Boyd vs. Chappell. or hold him responsible for his neglect. For these reasons I dissent from the judgment of this court, and would affirm that of the court below.

SARAH J. Boyd, plaintiff in error, vs. ALEXANDER CHAP

PELL, defendant in error,

When vendor sold lands to vendee and gave bond for titles and possession,

and part of the purchase money having been paid, made a deed thereto after obtaining judgment for the balance of purchase money un:ler section 3586 of the Code, and the wife of the vendee filed an equitable plea that her husband, in the payment made, had used her money with the knowledge of the vendor, and had made her a deed to the land, and she prayed that the verdict and the judgment should be so moulded as to protect her rights and give her the land, or if sold, enough of the proceeds to reimburse her, but did not allege in the plea, or prove on the trial, that the vendor was insolvent, or that for any other reason she could not sue and re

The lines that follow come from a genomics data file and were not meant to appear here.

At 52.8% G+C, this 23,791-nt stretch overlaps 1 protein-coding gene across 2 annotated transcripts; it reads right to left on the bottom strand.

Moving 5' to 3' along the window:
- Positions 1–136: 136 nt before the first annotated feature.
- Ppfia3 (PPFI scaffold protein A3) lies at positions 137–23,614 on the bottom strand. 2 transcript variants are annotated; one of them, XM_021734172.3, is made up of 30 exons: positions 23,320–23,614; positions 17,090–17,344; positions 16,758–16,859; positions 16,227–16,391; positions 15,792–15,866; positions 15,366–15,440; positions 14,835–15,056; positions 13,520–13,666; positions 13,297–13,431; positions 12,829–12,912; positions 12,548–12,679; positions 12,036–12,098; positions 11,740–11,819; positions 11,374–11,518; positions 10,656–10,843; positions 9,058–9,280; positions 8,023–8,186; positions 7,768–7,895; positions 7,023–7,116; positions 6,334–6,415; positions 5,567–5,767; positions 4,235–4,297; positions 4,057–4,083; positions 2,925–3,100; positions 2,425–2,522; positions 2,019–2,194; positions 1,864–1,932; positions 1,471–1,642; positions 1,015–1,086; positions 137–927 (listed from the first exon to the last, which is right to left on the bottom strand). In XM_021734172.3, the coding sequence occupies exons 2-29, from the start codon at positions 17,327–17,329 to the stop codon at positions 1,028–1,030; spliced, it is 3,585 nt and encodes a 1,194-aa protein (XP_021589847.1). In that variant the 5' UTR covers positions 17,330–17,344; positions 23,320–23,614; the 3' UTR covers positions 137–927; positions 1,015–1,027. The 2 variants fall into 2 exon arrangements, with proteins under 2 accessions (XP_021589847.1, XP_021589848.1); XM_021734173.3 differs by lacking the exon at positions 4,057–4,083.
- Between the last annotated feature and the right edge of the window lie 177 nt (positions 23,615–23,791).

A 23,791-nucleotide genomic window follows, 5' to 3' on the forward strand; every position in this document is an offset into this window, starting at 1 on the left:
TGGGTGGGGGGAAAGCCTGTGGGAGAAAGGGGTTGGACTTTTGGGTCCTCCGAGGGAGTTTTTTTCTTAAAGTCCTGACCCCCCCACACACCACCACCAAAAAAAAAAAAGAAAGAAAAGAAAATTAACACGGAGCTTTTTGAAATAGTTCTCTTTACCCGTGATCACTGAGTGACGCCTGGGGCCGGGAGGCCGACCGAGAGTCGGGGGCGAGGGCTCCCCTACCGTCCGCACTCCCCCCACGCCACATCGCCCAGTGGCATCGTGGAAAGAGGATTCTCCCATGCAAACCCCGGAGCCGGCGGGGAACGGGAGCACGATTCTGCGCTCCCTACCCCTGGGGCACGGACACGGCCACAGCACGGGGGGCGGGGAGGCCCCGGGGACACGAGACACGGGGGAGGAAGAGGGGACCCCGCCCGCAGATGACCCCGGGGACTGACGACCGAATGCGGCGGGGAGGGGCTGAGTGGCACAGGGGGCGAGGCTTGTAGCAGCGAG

cover from him : Held, that while she may recover from the vendor the money so applied with

his knowledge, she has no equitable claim to the land, or lien thereon, or on its proceeds, or any part thereof, until all the purchase money has been paid, the vendor being solvent and able to respond to her for her money so received by him, should she see fit to sue therefor.

Claim. Vendor and purchaser. Husband and wife. Before Judge CLARK. Walker Superior Court. September Term, 1875.

Reported in the opinion.
John R. WORRILL, for plaintiff in error.

GUERRY & Son, for defendant.

JACKSON, Judge.

Alexander Chappell sold a tract of land to Uriah Boyd. Boyd paid one-half of the purchase money, $600 00. Chappell sued and recovered judgment for the other half, and having made Boyd a deed to the land, a bond for titles having